17 Oct 2016

Published in: Journal of Environmental Protection / Authors: S.M. Kerstens / G. Hutton / I. Firmansyah / I. leusbrock / G. Zeeman

Absence of wastewater and solid waste facilities impacts the quality of life of many people in developing countries. Implementation of these facilities will benefit public health, water quality, livelihoods and property value. Additional benefits may result from the potential recovery of valuable resources from wastewater and solid waste, such as compost, energy, phosphorus, plastics and paper.

Improving water quality through implementation of wastewater and solid waste interventions requires, among others, an analysis of i) sources of pollution, ii) mitigating measures and resource recovery potentials and their effect on water quality and health, and iii) benefits and costs of interventions. We present an integrated approach to evaluate costs and benefits of domestic and industrial wastewater and solid waste interventions. To support a policy maker in formulating a cost- and environmentally effective approach, wequantified the impact of these interventions on 1) water quality improvement, 2) resource recovery potential, and 3) monetized benefits versus costs. The integration of technical, hydrological, agronomical and socio-economic elements to derive these three tangible outputs in a joint approach is a novelty. The approach is demonstrated using the heavily polluted Indonesian Upper Citarum River in the Bandung region. Domestic interventions, applying simple (anaerobic filter) technologies, were economically most attractive with a benefit cost ratio (BCR) of 3.2, but could not reach target water quality standards. To approach the target water quality, both advanced domestic (nutrient removal systems) and industrial wastewater treatment interventions were required, leading to a BCR of 2. We showed that benefits from selling recovered resources represent here an additional driver for improving water quality and outweigh the additional costs for resource recovery facilities. While included benefits captured some of the major items, these may have been undervalued. Based on these findings, water quality interventions justify their costs and are socially andeconomically beneficial.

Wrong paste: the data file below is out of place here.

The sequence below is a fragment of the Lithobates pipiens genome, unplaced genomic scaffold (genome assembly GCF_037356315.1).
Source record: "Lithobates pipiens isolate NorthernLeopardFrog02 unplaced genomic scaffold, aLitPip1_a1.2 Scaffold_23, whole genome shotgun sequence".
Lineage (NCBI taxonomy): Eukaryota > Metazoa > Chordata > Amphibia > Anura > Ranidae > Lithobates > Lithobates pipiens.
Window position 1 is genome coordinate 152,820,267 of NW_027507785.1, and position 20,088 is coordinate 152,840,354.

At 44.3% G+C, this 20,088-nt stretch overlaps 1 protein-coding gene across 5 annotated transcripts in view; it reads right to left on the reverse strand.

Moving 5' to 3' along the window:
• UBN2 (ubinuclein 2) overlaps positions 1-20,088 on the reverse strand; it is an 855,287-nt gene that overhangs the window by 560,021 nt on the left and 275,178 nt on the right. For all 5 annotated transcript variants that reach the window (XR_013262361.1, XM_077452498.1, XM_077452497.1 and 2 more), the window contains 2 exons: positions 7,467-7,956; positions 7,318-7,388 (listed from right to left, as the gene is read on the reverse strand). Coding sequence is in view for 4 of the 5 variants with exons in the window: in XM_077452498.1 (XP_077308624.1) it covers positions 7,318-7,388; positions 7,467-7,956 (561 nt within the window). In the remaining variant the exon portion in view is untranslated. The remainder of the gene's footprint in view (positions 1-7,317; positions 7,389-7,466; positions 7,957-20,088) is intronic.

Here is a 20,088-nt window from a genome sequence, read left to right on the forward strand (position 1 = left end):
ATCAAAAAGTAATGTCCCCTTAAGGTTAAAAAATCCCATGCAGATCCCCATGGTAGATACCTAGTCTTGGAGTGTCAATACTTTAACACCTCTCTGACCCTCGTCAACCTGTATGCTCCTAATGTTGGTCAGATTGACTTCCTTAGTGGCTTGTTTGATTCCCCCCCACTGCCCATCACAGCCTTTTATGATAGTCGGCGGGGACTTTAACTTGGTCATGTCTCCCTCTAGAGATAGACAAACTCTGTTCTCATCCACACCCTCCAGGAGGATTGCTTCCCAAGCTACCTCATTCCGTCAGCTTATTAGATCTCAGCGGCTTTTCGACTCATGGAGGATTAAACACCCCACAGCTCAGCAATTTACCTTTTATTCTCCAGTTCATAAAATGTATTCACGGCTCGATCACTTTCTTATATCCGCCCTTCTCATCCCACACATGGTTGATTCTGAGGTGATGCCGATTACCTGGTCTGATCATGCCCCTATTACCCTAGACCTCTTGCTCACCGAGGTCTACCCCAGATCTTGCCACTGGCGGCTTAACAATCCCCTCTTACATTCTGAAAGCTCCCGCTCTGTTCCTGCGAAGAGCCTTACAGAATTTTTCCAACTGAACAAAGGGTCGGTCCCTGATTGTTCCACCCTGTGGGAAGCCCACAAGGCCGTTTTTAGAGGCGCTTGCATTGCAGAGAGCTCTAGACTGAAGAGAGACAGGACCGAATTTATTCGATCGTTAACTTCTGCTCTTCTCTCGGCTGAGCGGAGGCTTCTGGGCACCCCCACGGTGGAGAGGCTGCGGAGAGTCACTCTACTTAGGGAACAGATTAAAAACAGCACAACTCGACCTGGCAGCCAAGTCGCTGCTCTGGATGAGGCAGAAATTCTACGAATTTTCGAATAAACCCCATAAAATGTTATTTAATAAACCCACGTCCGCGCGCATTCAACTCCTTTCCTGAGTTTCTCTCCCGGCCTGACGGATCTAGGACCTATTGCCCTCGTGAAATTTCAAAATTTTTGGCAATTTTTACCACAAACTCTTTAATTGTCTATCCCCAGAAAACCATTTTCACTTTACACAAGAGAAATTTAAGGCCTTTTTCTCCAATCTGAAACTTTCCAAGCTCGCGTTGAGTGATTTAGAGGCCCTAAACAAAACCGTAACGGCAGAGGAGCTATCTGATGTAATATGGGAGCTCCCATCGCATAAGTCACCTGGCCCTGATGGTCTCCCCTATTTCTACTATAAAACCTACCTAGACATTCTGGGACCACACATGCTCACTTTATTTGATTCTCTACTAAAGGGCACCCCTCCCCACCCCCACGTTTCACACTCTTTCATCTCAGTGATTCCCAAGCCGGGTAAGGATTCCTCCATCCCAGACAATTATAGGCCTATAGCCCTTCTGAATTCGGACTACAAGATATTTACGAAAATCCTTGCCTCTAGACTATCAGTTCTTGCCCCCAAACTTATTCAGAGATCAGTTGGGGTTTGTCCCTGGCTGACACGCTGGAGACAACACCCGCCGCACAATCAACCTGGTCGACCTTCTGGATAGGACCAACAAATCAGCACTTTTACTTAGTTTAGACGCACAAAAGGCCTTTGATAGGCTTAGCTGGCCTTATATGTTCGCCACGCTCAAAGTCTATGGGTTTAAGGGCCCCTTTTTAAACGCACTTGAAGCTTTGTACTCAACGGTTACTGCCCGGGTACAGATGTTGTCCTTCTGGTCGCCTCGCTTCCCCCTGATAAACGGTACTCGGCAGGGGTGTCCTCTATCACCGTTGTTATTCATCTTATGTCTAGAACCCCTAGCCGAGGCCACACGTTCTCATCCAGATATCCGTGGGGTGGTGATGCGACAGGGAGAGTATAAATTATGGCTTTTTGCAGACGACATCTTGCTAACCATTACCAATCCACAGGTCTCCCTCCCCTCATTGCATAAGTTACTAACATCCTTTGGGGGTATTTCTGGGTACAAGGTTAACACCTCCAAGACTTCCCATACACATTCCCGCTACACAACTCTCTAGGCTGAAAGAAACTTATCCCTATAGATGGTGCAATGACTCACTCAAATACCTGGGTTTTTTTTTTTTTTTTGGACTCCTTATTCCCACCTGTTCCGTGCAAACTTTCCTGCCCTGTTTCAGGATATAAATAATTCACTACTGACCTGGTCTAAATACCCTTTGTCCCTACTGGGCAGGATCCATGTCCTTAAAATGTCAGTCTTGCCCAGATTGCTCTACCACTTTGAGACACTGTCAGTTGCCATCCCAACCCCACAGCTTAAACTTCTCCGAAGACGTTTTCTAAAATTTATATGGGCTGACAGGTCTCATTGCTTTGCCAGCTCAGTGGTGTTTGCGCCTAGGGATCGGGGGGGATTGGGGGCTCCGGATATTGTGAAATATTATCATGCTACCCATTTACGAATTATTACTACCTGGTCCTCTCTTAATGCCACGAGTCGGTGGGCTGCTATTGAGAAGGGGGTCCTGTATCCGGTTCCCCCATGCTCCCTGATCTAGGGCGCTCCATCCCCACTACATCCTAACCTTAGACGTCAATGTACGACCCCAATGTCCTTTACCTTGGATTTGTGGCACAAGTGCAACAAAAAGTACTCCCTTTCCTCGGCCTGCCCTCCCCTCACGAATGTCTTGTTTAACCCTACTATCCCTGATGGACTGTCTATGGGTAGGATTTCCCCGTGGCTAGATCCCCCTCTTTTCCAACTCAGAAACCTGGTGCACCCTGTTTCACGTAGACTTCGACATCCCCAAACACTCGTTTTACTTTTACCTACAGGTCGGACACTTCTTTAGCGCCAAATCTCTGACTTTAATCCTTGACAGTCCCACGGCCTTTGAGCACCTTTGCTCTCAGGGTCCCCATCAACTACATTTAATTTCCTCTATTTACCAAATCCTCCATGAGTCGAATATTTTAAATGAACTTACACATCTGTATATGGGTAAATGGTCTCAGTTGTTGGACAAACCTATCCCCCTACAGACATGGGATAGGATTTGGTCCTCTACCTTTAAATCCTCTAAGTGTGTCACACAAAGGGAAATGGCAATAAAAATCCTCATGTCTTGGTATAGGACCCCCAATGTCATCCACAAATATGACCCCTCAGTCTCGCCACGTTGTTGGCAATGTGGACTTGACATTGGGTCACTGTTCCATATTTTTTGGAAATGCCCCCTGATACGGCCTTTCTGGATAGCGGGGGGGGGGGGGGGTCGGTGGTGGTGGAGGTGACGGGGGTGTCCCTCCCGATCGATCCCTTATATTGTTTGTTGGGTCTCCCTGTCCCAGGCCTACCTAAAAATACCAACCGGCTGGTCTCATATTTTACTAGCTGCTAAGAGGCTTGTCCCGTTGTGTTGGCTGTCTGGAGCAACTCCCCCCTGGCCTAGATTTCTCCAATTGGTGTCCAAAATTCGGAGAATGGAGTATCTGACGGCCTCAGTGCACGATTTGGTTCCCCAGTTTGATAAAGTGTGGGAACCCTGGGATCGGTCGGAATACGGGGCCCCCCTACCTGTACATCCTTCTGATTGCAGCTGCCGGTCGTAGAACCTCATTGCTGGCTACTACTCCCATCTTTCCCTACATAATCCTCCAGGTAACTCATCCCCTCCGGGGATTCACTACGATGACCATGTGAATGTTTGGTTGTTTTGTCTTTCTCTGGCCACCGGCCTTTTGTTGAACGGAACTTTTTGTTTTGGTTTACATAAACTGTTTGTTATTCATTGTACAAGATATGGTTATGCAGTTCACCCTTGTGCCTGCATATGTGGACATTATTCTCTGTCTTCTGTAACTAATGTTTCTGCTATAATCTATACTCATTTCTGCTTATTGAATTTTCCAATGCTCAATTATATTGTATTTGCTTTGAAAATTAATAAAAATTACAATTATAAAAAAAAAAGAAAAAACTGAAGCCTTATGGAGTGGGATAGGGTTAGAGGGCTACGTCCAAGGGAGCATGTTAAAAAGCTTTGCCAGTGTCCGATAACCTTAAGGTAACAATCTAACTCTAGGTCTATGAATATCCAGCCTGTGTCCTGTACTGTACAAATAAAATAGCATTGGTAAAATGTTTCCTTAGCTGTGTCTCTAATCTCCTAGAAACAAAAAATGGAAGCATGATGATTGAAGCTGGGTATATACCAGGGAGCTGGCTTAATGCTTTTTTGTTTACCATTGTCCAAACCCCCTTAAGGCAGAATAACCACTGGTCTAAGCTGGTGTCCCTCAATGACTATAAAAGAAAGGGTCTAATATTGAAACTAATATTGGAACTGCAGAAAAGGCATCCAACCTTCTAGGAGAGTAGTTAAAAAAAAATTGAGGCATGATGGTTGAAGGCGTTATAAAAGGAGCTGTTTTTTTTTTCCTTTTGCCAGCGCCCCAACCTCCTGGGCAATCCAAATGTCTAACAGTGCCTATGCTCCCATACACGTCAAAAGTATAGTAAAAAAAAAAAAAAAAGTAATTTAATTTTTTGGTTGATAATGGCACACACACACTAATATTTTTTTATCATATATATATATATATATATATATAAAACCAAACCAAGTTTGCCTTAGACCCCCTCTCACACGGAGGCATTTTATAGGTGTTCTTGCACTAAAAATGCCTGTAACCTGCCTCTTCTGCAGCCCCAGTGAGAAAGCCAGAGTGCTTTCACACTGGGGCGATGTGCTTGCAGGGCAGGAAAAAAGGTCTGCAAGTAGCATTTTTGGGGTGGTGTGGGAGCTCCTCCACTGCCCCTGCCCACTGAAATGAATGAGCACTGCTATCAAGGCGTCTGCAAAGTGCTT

Waste water | Royal HaskoningDHV

Image: Solid waste clogging the river